Wake up this morning? Of course. But did you really wake up? Or are you still sleepwalking? To be awake, we must stir our inner being and be prepared to encounter all that truly comes before our eyes.
Our lives are remarkably short & we need spiritual activities to constantly remind us of this truth. A person who lives to eighty years old will take about 672,768,000 breaths in a lifetime. Consider the shofar, which only makes a noise if someone blows their precious breath into it. So too our soul only prays if we allow God to breathe through us. Consider tapping into the Divine breath that breathes through you like a Divine shofar. Feel the gratitude & intimacy. Then the soul can start to shake, to dance, to sing! When we encounter others, we must see beyond the surface. Rav Alexandri taught:
If a common person uses a broken vessel, it is considered a disgrace. But not the Holy One, blessed be God. All of God’s vessels are broken. “God is near the brokenhearted, (Psalm 34),” (Pesikta d’Rav Kahana).
To emulate the Divine, one should be adamantly focused on the most powerless rather than the most powerful, the most broken rather than the most privileged and fortunate; we must witness the suffering right before our eyes. A Chassidic story hits home:
The Sassover Rebbe entered a hotel, and sat beside two local peasants. As the two peasants sat at the bar and drink, they began to fall into a drunken stupor. One turned to his friend and said, “Tell me, friend, do you love me?” His colleague responded, “Of course I love you. We’re drinking companions. Naturally I love you.” Then the first one said to his friend, “Then tell me, friend, what causes me pain?” His colleague said, “How should I know what hurts you? I’m just your drinking buddy.” He said, “If you loved me you would know what causes me pain.”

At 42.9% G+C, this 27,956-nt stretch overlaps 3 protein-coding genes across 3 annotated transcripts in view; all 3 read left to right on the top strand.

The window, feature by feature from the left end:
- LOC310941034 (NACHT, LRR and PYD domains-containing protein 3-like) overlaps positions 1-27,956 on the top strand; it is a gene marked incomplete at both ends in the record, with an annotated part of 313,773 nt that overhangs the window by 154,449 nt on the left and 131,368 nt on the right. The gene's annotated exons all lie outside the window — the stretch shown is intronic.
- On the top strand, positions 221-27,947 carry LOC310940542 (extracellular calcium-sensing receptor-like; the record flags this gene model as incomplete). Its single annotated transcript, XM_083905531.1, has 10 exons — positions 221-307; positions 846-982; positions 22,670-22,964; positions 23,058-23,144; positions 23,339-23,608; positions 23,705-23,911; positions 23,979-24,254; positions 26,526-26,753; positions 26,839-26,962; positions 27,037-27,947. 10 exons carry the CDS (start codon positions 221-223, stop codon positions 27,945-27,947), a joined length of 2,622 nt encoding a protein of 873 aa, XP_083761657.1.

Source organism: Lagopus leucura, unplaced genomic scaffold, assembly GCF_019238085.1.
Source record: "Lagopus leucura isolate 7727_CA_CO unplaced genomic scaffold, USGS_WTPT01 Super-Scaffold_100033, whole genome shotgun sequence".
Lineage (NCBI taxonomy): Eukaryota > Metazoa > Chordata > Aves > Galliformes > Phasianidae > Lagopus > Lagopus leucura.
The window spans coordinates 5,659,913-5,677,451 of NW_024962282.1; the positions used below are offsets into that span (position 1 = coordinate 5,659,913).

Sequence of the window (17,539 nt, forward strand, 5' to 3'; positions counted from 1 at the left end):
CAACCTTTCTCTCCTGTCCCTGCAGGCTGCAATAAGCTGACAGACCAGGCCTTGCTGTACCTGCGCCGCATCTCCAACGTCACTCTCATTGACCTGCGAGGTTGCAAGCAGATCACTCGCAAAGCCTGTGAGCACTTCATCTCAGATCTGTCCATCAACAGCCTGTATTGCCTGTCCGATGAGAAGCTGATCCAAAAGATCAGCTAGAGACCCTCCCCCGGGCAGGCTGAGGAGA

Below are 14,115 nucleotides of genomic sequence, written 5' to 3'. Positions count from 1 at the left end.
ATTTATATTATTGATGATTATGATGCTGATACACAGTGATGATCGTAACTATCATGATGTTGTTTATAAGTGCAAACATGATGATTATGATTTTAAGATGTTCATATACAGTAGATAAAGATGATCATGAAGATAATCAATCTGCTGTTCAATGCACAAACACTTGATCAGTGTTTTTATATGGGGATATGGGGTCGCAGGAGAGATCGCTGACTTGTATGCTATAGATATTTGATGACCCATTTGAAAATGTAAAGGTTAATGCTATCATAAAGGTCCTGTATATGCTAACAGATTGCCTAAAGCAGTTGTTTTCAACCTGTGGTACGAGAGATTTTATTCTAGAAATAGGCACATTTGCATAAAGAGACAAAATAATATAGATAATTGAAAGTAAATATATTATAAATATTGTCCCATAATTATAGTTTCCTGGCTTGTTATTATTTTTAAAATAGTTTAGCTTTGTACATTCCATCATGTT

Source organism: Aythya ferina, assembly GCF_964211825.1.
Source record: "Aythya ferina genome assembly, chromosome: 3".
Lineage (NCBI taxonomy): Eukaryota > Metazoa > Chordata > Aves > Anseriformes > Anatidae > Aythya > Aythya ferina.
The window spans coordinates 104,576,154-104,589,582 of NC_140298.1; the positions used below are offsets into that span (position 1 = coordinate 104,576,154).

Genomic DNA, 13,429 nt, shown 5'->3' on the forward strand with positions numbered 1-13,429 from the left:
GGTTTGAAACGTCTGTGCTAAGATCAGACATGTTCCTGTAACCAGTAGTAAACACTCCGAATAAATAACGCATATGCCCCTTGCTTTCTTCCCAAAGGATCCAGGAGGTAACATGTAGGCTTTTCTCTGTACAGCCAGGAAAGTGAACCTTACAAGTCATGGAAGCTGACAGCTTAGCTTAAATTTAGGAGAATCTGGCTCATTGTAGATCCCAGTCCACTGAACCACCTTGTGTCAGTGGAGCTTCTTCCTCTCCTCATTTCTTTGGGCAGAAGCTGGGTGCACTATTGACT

To achieve such a level, we must gain more elevated freedom. Many consider themselves free who from the Torah’s perspective are still enslaved. Rav Kook explains that there are intelligent slaves whose being is full of freedom and there are free individuals whose being consists of the spirit of a slave. The real slave is one who lives in conformity seeking to be honored by others. The free individual experiences inner individuality and is focused on the eternal illumination of the image of God within oneself.
The opportunities to truly see ourselves and others are right before our eyes. Therein lies our freedom, indeed our dignity.
Rabbi Dr. Shmuly Yanklowitz is the Executive Director of the Valley Beit Midrash, the Founder & President of Uri L’Tzedek, the Founder and CEO of The Shamayim V’Aretz Institute and the author of seven books on Jewish ethics. Newsweek named Rav Shmuly one of the top 50 rabbis in America.”